Constitution of Nigeria

Court of Appeal
High Courts

Home Page

Law Reporting

Laws of the Federation of Nigeria
Legal Education
Q&A
Supreme Court
Jobs at Nigeria-law

 

In The Supreme Court of Nigeria

On Friday , 25th day of May 1990  

SC 215/1986

 

Before Their Lordships

 

 

Mohammed Bello

......

Chief Justice of Nigeria

Augustine Nnamani

......

Justice, Supreme Court

Muhammadu Lawal Uwais

......

Justice, Supreme Court

Saidu Kawu

......

Justice, Supreme Court

Salihu Modibbo Alfa Belgore

......

Justice, Supreme Court

Philip Nnaemeka-Agu

......

Justice, Supreme Court

Abubakar Bashir Wali

......

Justice, Supreme Court

 

 

Between

 

Babang Golok

.......

Appellant

 

And

 

Mambok Diyalpwan

.......

Respondent

 

Judgment of the Court

Delivered by

 Muhammadu Lawal Uwais

 

 

The issue raised by this interlocutory appeal is whether, under the Constitution of the Federal Republic of Nigeria, 1979, there is a right of appeal to the Court of Appeal from a decision of Customary Court of Appeal on a ground of appeal, which does not pertain to any question of customary law.

 

In the Area Court, Grade I of Ron/Kulere sitting at Bokkos in Plateau State, the plaintiff, now respondent, brought an action against the defendant now appellant, claiming the recovery of a piece of farmland which the Plaintiff alleged that the defendant borrowed from him about fifteen years ago. Judgment was given against the defendant who appealed against the decision to the Customary Court of Appeal of Plateau State. The appeal was allowed and the decision of the Area Court was set aside. The plaintiff then appealed to the Court of Appeal on the following grounds of appeal –

 

1.     The judgment is against the weight of evidence.

 

2.     The learned President and Justices of the Customary Court of Appeal, Jos erred in law by quashing the judgment of the trial court without more.

 

Particulars

 

The Court made no order for retrial or judgment entered A for either of the parties.

 

3.     The learned President and Justices of the Customary Court of Appeal, Jos erred in law in holding that the appellant (as plaintiff in the trial court) failed to prove his case.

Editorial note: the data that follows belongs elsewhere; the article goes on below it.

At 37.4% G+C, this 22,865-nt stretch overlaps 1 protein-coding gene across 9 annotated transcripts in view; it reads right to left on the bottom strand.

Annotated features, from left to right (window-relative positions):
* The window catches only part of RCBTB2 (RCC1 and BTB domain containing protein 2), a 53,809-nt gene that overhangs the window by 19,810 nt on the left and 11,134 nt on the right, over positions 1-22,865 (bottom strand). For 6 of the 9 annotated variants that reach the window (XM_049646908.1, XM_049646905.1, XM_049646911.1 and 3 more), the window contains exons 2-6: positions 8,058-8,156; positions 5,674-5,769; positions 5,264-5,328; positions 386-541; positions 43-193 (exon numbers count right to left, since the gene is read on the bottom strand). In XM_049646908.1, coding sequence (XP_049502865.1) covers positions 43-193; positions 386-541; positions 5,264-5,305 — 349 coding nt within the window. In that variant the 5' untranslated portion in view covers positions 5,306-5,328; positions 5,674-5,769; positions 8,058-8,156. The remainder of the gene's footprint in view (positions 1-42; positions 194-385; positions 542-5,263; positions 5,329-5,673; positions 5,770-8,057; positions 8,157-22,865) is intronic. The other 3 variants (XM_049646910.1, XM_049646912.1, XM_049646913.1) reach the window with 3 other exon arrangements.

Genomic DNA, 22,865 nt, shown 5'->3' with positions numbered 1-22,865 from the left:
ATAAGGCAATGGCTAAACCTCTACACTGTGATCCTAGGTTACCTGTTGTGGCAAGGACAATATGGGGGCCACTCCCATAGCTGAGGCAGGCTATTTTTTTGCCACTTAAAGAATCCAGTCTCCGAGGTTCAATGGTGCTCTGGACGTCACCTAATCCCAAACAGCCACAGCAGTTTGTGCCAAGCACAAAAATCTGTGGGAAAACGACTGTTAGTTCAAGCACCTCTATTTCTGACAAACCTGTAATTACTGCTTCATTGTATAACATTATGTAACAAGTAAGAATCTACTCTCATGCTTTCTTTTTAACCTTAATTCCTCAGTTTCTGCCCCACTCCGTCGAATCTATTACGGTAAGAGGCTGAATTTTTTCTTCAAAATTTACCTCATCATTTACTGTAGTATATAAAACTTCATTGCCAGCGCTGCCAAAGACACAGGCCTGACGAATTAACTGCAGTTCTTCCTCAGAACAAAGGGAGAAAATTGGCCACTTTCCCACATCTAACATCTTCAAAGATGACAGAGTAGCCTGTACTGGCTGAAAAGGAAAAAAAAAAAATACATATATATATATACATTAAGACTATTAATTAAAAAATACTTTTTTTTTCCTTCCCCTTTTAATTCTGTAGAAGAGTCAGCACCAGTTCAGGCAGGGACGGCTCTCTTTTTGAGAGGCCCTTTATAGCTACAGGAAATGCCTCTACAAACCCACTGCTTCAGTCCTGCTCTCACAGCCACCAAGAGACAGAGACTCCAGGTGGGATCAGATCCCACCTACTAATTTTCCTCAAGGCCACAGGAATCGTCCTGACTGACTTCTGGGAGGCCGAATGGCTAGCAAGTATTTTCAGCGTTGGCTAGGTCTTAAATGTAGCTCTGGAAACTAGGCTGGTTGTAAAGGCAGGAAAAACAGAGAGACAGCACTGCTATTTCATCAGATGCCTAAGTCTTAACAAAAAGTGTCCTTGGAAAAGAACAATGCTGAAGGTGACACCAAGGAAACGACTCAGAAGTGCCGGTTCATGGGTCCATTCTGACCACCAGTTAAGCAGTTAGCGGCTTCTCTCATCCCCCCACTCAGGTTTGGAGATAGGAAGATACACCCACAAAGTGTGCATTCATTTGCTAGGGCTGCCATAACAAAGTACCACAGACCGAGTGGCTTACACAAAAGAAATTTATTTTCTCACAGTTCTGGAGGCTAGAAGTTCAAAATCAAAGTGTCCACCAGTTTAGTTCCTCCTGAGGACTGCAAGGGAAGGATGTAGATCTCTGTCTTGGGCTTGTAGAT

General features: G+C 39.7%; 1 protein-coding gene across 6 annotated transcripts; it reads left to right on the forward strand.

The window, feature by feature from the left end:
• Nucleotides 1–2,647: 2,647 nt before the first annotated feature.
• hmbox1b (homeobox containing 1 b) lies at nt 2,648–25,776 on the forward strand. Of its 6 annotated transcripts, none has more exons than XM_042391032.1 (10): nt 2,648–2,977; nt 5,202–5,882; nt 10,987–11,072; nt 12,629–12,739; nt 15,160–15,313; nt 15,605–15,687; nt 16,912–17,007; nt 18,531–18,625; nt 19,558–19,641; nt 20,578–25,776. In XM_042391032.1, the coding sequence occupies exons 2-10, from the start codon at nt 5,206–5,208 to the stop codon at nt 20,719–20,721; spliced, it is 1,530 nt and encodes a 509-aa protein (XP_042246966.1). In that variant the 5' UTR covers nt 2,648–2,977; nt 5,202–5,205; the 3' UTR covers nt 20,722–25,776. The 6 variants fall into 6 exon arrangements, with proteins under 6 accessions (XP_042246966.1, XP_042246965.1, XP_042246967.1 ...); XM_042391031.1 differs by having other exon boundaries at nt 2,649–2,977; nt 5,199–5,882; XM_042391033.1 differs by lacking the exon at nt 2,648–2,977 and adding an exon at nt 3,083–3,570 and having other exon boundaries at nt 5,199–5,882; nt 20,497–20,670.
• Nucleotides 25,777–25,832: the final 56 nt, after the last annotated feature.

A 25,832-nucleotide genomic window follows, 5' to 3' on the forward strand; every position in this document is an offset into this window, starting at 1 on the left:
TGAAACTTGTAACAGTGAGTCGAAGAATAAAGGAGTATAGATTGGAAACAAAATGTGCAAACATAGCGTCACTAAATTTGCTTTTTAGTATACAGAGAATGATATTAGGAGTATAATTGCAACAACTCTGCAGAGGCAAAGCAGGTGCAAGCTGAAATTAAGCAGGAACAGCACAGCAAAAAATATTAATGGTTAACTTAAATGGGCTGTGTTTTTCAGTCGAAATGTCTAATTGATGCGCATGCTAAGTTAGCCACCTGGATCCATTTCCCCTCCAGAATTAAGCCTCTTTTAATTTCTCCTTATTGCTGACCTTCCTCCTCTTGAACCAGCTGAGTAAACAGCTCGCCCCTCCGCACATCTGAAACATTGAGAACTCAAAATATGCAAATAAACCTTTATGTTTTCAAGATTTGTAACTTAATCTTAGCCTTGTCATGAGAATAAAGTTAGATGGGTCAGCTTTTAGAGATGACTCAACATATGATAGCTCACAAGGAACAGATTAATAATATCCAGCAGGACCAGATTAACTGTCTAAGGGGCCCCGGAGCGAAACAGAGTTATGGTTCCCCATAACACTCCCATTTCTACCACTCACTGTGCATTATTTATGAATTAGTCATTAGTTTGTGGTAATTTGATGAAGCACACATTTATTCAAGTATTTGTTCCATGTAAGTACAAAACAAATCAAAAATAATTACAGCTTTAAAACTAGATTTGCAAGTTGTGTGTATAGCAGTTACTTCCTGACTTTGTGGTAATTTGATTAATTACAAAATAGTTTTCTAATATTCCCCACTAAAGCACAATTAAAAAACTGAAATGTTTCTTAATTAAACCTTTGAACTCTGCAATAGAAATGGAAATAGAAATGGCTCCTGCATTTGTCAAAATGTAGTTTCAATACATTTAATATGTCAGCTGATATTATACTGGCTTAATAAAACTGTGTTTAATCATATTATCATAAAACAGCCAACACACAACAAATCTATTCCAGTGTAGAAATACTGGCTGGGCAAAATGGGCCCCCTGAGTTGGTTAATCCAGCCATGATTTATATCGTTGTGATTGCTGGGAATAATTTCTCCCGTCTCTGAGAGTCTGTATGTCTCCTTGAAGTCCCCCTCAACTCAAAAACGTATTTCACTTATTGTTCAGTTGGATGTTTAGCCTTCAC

Particulars

 

(i)    The appellant's case as plaintiff at the trial court centred on alleged borrowing of the land to the respondent as defendant.

 

(ii)    The plaintiff called witnesses in support of the claim of borrowing with common land boundaries.

 

(iii)    There was evidence of historical traditional inheritance of the land in dispute by the plaintiff/appellant.

 

4.     The learned President and Justices of the Customary Court of Appeal erred in law in considering matters and issues not raised or argued in the only ground of appeal.

 

Particulars

 

(i)    The only ground filed was the omnibus ground.

 

(ii)    There was no evidence that P.W.1 was unreliable witness and ‘…… a person like to add a little salt to his story….. ' as held."

 

The defendant filed a notice of preliminary objection in which he challenged the jurisdiction of Court of Appeal to hear the plaintiff's appeal pursuant to the provisions of Section 224 of the Constitution of the Federal Republic of Nigeria, 1979. The preliminary objection was argued by both counsel for the defendant and the plaintiff respectively and the Court of Appeal gave a considered ruling (per Macaulay, J.C.A.) with which Abdullahi J.C.A.' (as he then was) and Jacks, J.C.A. agreed. Part of the ruling reads as follows –

 

I am of the respectful opinion that grounds 1 and 2, as drafted, raise purely questions of fact, and are incompetent, and should therefore be struck-out.

 

Ground 3, Raises a question of customary law, that is, in the evaluation of the nature of the original transactions, question of customary law, has arisen in the sense that, the transaction may well have been a native pledge, or native mortgage, with attendant consequences as to the right of eventual redemption. Ground 4. Raises the fundamental issue of the jurisdiction of the Customary Court of Appeal, challenging its powers in considering matters and issues which were, as alleged, not raised before that Court. The point of reference here may be whether or not all or either of the parties, or the land itself, or even the alleged transaction was under the jurisdiction of the trial court …….